Premature Posting of Remdesivir Findings Were 'Inconclusive,' Drug Maker Says

FRIDAY, April 24, 2020 (HealthDay News) -- Inconclusive findings from a study investigating the antiviral drug remdesivir as a treatment for COVID-19 were posted to the World Health Organization's website "prematurely," drug maker Gilead Sciences said Thursday.

The study that included 237 patients and was halted early for its small size were posted Thursday and have since been removed, CNN reported.

A screenshot of the posting published by STAT on Thursday said "remdesivir use was not associated with a difference in time to clinical improvement" and "in this study of hospitalized adult patients with severe Covid-19 that was terminated prematurely, remdesivir was not associated with clinical or virological benefits."

"Today, information from the first clinical study evaluating the investigational antiviral remdesivir in patients with severe Covid-19 disease in China was prematurely posted on the World Health Organization website. This information has since been removed, as the study investigators did not provide permission for the publication of the results. Furthermore, we believe the post included inappropriate characterizations of the study," Dr. Merdad Parsey, Gilead's chief medical officer, said in a statement on Twitter, CNN reported.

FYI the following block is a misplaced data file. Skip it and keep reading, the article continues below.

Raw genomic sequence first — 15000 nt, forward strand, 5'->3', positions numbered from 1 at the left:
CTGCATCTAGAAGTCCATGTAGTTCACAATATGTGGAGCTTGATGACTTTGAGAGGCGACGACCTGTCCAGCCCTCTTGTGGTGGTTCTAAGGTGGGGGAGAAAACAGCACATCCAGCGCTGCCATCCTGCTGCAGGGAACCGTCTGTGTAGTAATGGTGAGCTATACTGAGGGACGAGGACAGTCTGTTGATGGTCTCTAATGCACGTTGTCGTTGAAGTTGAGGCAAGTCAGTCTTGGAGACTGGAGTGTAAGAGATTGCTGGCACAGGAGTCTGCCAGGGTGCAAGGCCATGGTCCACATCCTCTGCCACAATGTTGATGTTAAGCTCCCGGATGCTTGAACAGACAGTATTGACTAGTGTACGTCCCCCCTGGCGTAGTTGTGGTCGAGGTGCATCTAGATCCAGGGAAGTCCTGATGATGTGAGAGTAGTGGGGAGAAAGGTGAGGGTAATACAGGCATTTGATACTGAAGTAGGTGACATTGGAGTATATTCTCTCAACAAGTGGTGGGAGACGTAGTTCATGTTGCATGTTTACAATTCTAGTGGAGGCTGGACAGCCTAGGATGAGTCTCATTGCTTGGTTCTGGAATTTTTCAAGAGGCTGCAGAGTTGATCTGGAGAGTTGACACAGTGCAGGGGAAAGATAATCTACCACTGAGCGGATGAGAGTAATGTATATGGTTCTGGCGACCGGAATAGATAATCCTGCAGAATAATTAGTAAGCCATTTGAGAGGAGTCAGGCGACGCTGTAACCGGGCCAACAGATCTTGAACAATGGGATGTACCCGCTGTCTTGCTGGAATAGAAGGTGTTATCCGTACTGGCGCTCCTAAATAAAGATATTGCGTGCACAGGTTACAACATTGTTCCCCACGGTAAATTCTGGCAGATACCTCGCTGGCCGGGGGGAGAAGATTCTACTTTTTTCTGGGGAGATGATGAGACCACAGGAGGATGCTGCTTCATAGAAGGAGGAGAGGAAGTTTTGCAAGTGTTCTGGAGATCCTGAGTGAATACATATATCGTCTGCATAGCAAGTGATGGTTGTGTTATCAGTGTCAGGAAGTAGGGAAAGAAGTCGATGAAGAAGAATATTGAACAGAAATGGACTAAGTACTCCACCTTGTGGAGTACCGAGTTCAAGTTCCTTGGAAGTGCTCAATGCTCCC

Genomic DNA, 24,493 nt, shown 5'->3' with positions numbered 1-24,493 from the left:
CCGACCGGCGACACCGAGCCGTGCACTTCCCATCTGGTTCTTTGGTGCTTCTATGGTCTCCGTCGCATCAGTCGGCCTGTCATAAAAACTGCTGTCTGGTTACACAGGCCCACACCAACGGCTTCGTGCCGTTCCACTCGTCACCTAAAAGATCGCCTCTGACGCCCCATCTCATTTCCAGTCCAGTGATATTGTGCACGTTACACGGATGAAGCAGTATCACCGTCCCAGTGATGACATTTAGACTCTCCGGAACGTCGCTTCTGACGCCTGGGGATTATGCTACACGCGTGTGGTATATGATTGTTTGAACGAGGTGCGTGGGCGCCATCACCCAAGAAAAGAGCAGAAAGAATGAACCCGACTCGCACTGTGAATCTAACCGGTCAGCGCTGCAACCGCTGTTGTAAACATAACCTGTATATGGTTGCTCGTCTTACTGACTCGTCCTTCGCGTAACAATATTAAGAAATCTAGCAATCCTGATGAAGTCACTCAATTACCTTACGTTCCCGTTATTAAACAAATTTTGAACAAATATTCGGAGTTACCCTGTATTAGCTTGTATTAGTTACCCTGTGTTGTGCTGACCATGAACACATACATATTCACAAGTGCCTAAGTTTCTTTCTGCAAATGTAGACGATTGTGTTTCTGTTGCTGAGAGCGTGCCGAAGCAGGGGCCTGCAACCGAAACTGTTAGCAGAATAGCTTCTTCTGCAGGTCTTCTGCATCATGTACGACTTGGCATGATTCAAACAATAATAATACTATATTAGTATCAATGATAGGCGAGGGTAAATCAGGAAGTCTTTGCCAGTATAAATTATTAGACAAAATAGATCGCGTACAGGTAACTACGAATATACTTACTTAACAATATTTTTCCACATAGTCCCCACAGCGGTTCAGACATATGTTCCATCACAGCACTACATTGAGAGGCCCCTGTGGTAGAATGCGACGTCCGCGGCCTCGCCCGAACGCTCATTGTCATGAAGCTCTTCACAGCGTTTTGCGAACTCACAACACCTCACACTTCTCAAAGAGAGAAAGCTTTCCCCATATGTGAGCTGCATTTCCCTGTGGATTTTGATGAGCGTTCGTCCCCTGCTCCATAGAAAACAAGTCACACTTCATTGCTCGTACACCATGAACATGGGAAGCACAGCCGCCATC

"The study was terminated early due to low enrollment and, as a result, it was underpowered to enable statistically meaningful conclusions," the tweet said. "As such, the study results are inconclusive, though trends in the data suggest a potential benefit for remdesivir, particularly among patients treated early in disease. We understand the available data have been submitted for peer-reviewed publication, which will provide more detailed information from this study in the near future."

The company said there are a number of ongoing Phase 3 studies examining remdesivir's potential as a COVID-19 treatment, CNN reported.

"These studies will help inform whom to treat, when to treat and how long to treat with remdesivir," according to Gilead.

Some animal studies have shown that remdesivir treats coronaviruses that are similar to the new coronavirus that causes COVID-19, CNN reported.

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